Get Growing – The definition of “weed”

weedingGet Growing
“Pick this one,” is what Shannon and I said to Stephen as we stood beside a weedy flower bed.

Stephen and I had just arrived at my cousin Shannon’s farm to help her weed some garden beds. Stephen asked, “Which ones are weeds?” Shannon and I paused for a moment, both realizing the complexity of that question. Then we arrived at the same solution. We pointed to a tall, easy-to-identify plant that was also easy to pull out of the ground and said, “Pick this one.”

Stephen went to work. Occasionally, he would stop and ask, “Is this the one?” We would stop weeding, look up, say, “Yes, that’s it,” and then return our attention to the weeds before us. Stephen finished pulling “his weed” in one area, so Shannon gave him another bed to work on.

Shannon and I hadn’t planned Stephen’s part in the weeding task but it worked out well. Stephen felt connected, helpful, and learned to identify one “weed. As we worked Stephen asked Shannon, “What makes a plant a weed?” She explained, “A weed is a plant growing somewhere we don’t really want it.”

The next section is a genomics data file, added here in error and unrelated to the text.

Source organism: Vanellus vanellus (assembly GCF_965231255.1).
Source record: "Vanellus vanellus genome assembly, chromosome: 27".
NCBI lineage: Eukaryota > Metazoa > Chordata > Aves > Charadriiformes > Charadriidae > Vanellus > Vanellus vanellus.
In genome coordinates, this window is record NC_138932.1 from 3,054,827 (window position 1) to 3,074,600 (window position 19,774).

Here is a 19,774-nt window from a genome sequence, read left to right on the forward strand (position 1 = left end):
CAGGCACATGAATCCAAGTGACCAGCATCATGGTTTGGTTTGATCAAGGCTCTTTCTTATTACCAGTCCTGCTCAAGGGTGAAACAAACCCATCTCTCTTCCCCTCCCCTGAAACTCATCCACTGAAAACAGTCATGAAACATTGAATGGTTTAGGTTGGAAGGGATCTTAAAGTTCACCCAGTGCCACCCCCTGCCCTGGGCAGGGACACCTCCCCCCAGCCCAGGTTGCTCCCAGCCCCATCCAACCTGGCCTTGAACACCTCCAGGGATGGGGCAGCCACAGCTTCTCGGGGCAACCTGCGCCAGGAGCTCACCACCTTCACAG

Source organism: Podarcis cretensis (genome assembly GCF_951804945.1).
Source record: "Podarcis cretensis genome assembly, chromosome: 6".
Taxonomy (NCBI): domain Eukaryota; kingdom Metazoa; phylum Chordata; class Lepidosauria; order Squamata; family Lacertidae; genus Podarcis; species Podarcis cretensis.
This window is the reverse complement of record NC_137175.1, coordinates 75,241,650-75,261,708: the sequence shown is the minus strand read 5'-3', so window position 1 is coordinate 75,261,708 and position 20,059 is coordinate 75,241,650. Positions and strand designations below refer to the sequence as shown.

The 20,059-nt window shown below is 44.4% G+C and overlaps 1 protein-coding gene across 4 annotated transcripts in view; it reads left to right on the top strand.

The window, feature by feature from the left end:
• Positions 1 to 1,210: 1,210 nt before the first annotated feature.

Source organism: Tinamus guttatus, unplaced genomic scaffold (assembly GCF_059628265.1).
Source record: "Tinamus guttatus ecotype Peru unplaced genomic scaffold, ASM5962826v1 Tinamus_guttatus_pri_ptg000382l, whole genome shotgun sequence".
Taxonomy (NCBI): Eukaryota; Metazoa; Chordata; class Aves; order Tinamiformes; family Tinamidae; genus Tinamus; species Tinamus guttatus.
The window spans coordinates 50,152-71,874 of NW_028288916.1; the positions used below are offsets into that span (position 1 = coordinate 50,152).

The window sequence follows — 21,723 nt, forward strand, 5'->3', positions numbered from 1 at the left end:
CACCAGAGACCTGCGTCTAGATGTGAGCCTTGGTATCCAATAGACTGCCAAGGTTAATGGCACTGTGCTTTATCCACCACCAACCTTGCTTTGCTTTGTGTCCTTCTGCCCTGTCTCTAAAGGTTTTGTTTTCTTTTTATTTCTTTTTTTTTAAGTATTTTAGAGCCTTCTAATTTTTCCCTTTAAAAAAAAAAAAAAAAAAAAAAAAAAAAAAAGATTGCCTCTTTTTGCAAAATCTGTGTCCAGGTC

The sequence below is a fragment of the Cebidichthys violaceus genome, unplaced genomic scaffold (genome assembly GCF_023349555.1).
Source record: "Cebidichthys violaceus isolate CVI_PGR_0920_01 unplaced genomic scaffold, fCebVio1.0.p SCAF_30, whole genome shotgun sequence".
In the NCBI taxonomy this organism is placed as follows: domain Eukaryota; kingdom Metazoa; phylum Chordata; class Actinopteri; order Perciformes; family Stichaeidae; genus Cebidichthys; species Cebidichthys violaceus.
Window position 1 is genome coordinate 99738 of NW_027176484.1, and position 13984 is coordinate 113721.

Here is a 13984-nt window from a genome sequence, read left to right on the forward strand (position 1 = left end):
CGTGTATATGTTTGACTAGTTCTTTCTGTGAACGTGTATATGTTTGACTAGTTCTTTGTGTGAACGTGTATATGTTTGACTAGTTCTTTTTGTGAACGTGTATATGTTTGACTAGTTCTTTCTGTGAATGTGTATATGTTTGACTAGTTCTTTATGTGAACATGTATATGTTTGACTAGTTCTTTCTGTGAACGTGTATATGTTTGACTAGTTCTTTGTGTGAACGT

Merriam-Webster dictionary says: weed (noun) – a plant that is not valued where it is growing and is usually of vigorous growth; especially one that tends to overgrow or choke out more desirable plants

The Oxford dictionary says: weed (noun) – a wild plant growing where it is not wanted and in competition with cultivated plants.

After we had weeded two flower beds, we walked over to the vegetable garden to see what was growing. There were beans, eggplant, cucumbers, lots of varieties of tomatoes, squash, soybeans, and yes, Stephen’s weed. He spotted them immediately and asked if he could pull them out. In the vegetable garden, this weed had the same identifying features, but it was much taller—over 5 feet tall. Stephen felt strong and accomplished as he recognized his weed and removed it from the vegetable garden.

Next time you head out to the garden to remove pesky weeds, invite a child to join you. Introduce them to one weed you would like removed from the garden. Talk with them about the features that distinguish that “weed” from the other plants—tall and thin, oval leaves, spiky seedpods, etc. and then get to work.

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